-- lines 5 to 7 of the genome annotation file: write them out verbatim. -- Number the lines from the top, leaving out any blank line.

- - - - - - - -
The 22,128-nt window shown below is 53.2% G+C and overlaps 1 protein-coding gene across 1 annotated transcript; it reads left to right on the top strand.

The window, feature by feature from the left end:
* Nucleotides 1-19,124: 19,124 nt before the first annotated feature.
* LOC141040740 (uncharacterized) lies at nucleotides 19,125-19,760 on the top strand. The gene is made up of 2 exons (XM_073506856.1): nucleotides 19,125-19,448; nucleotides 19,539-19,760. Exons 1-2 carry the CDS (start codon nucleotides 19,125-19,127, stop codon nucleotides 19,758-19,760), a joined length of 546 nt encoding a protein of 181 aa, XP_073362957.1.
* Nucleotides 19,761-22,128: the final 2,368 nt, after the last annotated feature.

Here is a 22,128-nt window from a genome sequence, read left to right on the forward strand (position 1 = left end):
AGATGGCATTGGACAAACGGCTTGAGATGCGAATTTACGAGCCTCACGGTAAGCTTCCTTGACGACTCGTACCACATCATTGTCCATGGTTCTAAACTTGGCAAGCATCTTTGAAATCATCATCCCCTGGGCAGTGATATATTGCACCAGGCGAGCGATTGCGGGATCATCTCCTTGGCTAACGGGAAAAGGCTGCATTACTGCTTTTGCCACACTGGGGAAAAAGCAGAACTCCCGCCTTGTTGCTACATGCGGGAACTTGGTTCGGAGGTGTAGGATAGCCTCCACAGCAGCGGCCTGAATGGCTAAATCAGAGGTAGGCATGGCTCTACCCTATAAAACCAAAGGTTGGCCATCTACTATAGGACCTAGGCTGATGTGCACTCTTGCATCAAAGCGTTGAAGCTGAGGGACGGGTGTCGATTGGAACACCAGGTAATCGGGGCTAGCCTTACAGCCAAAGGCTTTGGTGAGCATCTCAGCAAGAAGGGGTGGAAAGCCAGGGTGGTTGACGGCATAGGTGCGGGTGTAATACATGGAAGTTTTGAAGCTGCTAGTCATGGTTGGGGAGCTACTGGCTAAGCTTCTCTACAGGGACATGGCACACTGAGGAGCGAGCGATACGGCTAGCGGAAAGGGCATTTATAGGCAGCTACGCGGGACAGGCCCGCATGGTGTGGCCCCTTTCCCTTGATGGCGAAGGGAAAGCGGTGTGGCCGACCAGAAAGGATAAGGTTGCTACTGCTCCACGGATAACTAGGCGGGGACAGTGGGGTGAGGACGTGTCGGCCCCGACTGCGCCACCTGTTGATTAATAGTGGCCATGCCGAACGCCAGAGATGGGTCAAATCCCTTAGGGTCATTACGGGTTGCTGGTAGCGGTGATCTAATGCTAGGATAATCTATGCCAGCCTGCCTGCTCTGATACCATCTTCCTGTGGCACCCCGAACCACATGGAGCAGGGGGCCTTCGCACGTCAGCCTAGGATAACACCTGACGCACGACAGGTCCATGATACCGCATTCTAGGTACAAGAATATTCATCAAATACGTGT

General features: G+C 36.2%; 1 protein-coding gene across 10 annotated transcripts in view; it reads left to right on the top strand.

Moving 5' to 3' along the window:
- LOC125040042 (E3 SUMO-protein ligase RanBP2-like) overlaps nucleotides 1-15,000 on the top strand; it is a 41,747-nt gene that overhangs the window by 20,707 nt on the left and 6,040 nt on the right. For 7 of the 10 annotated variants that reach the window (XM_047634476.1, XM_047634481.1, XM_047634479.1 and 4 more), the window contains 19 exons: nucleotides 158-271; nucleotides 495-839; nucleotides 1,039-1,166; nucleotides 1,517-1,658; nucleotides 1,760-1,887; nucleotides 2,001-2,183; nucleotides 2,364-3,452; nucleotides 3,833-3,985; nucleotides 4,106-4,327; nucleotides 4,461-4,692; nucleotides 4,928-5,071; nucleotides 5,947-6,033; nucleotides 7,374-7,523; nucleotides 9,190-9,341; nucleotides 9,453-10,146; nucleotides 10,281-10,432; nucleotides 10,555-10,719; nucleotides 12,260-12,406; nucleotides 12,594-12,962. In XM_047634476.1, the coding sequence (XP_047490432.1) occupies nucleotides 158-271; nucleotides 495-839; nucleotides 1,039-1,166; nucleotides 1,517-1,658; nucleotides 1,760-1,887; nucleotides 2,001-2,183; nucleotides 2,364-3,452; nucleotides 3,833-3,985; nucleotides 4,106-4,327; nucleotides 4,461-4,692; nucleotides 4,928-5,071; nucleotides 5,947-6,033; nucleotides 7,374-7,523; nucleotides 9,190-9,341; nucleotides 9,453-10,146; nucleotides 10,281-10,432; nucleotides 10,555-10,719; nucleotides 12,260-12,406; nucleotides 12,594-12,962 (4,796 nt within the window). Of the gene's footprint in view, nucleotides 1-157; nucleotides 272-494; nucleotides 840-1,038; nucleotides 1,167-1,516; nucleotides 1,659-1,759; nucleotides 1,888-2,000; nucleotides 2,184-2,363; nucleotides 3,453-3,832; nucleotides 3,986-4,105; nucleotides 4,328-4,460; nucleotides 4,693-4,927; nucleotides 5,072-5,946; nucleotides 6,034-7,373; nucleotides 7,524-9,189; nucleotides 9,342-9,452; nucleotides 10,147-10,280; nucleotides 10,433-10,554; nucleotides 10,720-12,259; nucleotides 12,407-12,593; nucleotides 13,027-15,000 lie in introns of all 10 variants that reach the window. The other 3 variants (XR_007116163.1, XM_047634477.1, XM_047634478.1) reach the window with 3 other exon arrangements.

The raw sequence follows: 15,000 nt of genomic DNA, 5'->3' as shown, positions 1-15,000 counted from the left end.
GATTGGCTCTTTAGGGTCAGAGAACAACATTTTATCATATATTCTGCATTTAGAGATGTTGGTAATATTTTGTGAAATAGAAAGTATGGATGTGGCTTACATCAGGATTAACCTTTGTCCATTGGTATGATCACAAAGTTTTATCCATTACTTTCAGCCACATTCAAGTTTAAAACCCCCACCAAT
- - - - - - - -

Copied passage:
* Nucleotides 19,761-22,128: the final 2,368 nt, after the last annotated feature.

Here is a 22,128-nt window from a genome sequence, read left to right on the forward strand (position 1 = left end):
AGATGGCATTGGACAAACGGCTTGAGATGCGAATTTACGAGCCTCACGGTAAGCTTCCTTGACGACTCGTACCACATCATTGTCCATGGTTCTAAACTTGGCAAGCATCTTTGAAATCATCATCCCCTGGGCAGTGATATATTGCACCAGGCGAGCGATTGCGGGATCATCTCCTTGGCTAACGGGAAAAGGCTGCATTACTGCTTTTGCCACACTGGGGAAAAAGCAGAACTCCCGCCTTGTTGCTACATGCGGGAACTTGGTTCGGAGGTGTAGGATAGCCTCCACAGCAGCGGCCTGAATGGCTAAATCAGAGGTAGGCATGGCTCTACCCTATAAAACCAAAGGTTGGCCATCTACTATAGGACCTAGGCTGATGTGCACTCTTGCATCAAAGCGTTGAAGCTGAGGGACGGGTGTCGATTGGAACACCAGGTAATCGGGGCTAGCCTTACAGCCAAAGGCTTTGGTGAGCATCTCAGCAAGAAGGGGTGGAAAGCCAGGGTGGTTGACGGCATAGGTGCGGGTGTAATACATGGAAGTTTTGAAGCTGCTAGTCATGGTTGGGGAGCTACTGGCTAAGCTTCTCTACAGGGACATGGCACACTGAGGAGCGAGCGATACGGCTAGCGGAAAGGGCATTTATAGGCAGCTACGCGGGACAGGCCCGCATGGTGTGGCCCCTTTCCCTTGATGGCGAAGGGAAAGCGGTGTGGCCGACCAGAAAGGATAAGGTTGCTACTGCTCCACGGATAACTAGGCGGGGACAGTGGGGTGAGGACGTGTCGGCCCCGACTGCGCCACCTGTTGATTAATAGTGGCCATGCCGAACGCCAGAGATGGGTCAAATCCCTTAGGGTCATTACGGGTTGCTGGTAGCGGTGATCTAATGCTAGGATAATCTATGCCAGCCTGCCTGCTCTGATACCATCTTCCTGTGGCACCCCGAACCACATGGAGCAGGGGGCCTTCGCACGTCAGCCTAGGATAACACCTGACGCACGACAGGTCCATGATACCGCATTCTAGGTACAAGAATATTCATCAAATACGTGT